We hear a lot about the speed of Agile development and the teamwork between the developers, testers and product...
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owner. But what about the architect? In this two-part interview with Johanna Rothman, SSQ contributor Matt Heusser asks about the role of the software architect and sneaks a peak into the tutorial that Rothman will be co-teaching this year at Agile Development Practices West titled, “Agile Architecture.” Read part two.
SSQ: One of the things that fascinated me about your tutorial is that you are organizing it as an experiential workshop. When I hear those terms, I think of games, simulations, and exercises. Can you tell us how you plan to teach "architecture" through exercises? I mean, what will the students be doing all day?
Johanna Rothman: They'll be creating products, as Agile architects do. Part of the day, they'll be doing the other part of the architecture activities: the wayfinding (scouting), prototyping, landing zone definition and refinement, experimentation, and dealing with the inevitable changes as the customers change their minds about what they want. When customers change their minds, often the architecture changes.
SSQ: Do you have a particular favorite exercise you can tell us about?
Rothman: Well, not yet. Let us run it first, and then Rebecca and I can pick our favorite. (This is kind of like us asking us to pick our favorite child!) Here's a teaser, though. We are going to have people build baskets and flowers. You might think, "Oh no, how is that about architecture?" But think about it a minute. What kind of baskets? What kind of flowers? How many? What if the baskets change during the program? Handle or no handle during the program? What if you need to hook two baskets together? What if you need to separate two?
You can see that the simulation does its job -- it simulates a real life project program, without having to write code. So, in a two-day workshop, we can experiment with the kinds of activities that Agile architects and teams will perform, or should not perform on a project or a program. And, because we are using a simulation, it's a safe way to experiment. Really, if you experiment in the workshop, and it's not such a great outcome, is it the end of the world? No, because it's a workshop and a simulation. You get feedback really fast. And you learn how it's like your world and how it's different.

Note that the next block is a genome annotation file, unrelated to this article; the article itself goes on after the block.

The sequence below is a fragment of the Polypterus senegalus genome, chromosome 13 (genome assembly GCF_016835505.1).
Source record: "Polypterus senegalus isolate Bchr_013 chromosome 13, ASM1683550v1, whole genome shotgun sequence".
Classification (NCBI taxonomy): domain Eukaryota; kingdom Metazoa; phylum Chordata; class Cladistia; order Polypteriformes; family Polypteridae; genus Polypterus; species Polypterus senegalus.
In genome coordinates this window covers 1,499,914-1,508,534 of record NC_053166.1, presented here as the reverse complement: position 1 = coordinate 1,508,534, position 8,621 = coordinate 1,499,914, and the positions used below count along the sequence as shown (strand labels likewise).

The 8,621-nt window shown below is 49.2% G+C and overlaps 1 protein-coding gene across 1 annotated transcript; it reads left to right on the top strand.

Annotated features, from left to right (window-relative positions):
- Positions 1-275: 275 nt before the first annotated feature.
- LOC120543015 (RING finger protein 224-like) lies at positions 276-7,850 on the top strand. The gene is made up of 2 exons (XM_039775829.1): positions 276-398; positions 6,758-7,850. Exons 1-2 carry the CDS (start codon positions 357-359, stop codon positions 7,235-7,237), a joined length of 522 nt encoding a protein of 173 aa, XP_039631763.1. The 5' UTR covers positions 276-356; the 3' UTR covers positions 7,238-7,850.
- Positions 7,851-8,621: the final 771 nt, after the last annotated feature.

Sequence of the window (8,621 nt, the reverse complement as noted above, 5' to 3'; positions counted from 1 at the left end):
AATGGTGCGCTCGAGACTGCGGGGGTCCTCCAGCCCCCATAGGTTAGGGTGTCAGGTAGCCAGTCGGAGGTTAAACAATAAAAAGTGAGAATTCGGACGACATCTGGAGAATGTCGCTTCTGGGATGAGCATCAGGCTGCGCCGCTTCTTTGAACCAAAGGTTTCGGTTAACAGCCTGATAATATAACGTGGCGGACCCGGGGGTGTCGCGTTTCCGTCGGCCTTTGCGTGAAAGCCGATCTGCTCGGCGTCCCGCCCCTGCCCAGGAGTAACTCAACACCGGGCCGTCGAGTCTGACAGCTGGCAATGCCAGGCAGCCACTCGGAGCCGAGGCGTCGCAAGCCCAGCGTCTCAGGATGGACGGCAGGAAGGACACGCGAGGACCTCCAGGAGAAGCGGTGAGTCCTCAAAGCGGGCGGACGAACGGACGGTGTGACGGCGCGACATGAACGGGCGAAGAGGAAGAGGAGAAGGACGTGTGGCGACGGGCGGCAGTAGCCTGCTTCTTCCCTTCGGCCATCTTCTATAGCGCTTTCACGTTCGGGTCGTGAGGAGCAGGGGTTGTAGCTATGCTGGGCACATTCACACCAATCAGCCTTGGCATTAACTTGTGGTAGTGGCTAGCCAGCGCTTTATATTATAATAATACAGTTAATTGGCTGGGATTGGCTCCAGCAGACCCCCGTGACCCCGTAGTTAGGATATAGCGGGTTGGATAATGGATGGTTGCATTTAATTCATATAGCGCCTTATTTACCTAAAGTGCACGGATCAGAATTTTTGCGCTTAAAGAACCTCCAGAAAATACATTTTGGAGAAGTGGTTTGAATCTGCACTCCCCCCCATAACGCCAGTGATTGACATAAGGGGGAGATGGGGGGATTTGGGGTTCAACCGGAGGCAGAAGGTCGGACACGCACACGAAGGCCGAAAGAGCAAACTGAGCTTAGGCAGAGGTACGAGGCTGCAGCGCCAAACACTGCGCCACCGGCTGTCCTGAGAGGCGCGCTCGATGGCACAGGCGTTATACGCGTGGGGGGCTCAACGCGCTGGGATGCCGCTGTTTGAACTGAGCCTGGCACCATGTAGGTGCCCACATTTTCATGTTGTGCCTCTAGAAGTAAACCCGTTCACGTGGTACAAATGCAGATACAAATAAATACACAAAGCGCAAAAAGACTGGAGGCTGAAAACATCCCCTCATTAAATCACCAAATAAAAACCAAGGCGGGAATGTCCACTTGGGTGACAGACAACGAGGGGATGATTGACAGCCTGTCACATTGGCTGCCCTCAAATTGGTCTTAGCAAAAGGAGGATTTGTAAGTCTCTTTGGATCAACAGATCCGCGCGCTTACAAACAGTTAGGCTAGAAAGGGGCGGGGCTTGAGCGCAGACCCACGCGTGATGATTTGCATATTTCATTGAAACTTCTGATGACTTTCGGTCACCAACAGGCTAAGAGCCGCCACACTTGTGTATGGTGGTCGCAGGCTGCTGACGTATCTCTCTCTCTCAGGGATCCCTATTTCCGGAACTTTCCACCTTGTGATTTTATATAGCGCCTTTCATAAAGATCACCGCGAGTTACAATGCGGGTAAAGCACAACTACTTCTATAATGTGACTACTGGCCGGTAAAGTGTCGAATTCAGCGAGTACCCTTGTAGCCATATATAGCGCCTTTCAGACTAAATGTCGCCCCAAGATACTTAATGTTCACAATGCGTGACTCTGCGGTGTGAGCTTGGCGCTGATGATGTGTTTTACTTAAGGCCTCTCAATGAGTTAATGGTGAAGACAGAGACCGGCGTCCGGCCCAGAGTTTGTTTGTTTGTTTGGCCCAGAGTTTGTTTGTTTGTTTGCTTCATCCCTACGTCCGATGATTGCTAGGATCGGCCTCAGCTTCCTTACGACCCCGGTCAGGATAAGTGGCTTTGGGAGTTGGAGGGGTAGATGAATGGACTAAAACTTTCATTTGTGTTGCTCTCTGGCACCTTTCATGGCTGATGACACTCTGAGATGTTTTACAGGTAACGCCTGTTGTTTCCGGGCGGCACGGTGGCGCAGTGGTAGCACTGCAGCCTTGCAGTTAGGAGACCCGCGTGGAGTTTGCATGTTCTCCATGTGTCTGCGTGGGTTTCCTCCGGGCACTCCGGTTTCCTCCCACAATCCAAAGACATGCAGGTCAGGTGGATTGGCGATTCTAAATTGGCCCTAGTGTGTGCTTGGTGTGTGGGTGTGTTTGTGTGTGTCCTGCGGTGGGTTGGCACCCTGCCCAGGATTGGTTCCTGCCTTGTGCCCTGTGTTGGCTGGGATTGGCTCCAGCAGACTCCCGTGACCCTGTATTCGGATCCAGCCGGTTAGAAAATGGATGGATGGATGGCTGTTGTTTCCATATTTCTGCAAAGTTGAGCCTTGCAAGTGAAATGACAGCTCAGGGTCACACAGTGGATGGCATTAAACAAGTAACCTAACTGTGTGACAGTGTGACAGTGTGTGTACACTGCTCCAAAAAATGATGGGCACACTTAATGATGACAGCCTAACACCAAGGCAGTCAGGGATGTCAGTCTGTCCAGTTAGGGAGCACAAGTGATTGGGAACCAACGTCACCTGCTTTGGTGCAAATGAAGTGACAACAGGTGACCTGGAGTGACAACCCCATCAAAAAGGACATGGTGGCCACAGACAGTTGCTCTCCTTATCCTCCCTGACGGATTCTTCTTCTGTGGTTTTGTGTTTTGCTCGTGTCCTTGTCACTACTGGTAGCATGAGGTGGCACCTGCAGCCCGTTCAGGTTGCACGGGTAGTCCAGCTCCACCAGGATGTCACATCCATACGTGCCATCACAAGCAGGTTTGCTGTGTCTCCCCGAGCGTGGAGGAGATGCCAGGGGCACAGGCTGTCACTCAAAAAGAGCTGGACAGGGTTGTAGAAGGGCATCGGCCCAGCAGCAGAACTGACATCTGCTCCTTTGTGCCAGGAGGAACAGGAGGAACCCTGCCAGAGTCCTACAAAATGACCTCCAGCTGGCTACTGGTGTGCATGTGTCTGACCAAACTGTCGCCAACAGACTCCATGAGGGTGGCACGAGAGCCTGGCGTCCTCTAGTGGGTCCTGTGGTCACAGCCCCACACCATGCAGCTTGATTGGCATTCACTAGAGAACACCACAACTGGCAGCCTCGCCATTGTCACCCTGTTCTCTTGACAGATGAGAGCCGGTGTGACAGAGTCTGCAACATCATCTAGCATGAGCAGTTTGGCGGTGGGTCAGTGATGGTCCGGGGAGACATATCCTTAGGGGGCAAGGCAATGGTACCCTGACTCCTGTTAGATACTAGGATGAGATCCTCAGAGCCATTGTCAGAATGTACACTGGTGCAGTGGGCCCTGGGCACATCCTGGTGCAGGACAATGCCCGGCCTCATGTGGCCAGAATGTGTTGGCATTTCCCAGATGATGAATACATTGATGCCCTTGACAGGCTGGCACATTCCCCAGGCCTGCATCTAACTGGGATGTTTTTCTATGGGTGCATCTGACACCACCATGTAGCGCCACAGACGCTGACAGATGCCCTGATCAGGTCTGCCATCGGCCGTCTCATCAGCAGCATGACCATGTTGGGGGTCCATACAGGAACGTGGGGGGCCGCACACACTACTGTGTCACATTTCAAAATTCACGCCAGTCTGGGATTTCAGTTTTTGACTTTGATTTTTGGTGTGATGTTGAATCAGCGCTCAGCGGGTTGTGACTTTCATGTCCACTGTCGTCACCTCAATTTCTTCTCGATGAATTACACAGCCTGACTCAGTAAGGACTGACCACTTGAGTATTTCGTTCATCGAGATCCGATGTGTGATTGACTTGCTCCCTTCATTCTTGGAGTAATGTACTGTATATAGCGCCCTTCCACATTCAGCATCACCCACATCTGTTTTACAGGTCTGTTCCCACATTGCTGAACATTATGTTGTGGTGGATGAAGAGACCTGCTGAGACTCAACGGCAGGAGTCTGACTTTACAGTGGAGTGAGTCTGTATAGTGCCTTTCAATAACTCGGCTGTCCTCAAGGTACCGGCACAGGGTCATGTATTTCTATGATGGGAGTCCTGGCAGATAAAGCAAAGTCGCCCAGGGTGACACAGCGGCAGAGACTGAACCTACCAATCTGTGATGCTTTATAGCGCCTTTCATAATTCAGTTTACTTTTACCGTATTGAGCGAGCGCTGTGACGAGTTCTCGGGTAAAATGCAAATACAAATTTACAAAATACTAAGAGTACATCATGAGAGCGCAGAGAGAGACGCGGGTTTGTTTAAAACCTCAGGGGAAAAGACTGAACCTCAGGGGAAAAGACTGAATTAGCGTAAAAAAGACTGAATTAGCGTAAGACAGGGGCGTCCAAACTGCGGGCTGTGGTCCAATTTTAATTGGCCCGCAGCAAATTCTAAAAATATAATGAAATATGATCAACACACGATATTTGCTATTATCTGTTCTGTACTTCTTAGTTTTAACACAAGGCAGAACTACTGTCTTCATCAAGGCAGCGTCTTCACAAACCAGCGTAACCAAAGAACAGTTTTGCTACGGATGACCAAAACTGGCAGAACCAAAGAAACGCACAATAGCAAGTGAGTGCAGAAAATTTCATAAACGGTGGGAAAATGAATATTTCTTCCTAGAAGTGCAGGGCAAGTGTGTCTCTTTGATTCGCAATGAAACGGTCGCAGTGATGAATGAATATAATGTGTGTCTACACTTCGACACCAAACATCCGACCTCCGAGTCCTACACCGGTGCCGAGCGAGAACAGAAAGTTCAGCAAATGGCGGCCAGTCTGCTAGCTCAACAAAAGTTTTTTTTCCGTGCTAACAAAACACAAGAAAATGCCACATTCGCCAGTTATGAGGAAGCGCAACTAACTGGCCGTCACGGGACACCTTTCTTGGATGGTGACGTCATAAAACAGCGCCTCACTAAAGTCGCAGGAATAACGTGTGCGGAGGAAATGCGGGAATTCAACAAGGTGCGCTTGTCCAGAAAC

SSQ: Speaking of the basics, can you tell us what Agile architecture is? What does it mean, and what should we do about that?
Rothman: So the architecture is the business value of the framework. Rebecca and I saw too many products suffer from "feature-itis," where Agile teams create feature after feature after feature because their POs told them to, which was good. And, because their POs didn't understand the value of looking just a little bit ahead to create and build the business value of the architecture, the features created technical debt in the product.
We also saw plenty of teams who pretended to be Agile after many months of framework development by seagull architects, or worse, “Big Design Up Front” (BDUF) by PowerPoint architects who then left the project or program and never got their hands dirty in the code. Those architects left the teams high and dry to manage the product without them.
In a relatively small project, the PO, the architect, and the team all work together as a unit. You can't tell the architect is any different from anyone else on the team. You might not treat anything differently, except to say, "Oh, we should do some wayfinding before we commit to this story on the backlog." Instead of committing to stories, you commit to exploration, where that exploration is warranted. You really bring the ideas of Agile in, and ask for feedback more often, not less often. You educate your PO and talk about the business value of the product, the architecture, and make the tradeoffs of technical debt, especially architectural debt much more transparent.
But the place Agile architecture really comes into play is on a large program. You cannot finesse architecture on a large program. I've been trying to write my program management book for a year now, and I realized that how people manage their architecture issues is a big piece of it. What works for SaaS may not work for other kinds of products--the kind of product you have is a huge piece of your context on a program. But the piece that is the same is that the architecture is all about the ongoing business value of the product. Can we add more features easily? That's the business value of the architecture.
In part two of this two-part interview, we’ll talk about how Agile architecture manifests, what an "Agile architect" role might be, how to manage architectural debt, and more.
A former programmer, manager and software executive, Johanna Rothman has spent the past sixteen years as an independent consultant and coach on software development. During that time she's managed to accumulate a collection of kudos -- from a string of keynote speaking engagements, to acting as general conference chair for the Agile 2009 conference, to writing four books, and, perhaps most importantly, leaving a slew of successful clients in her wake.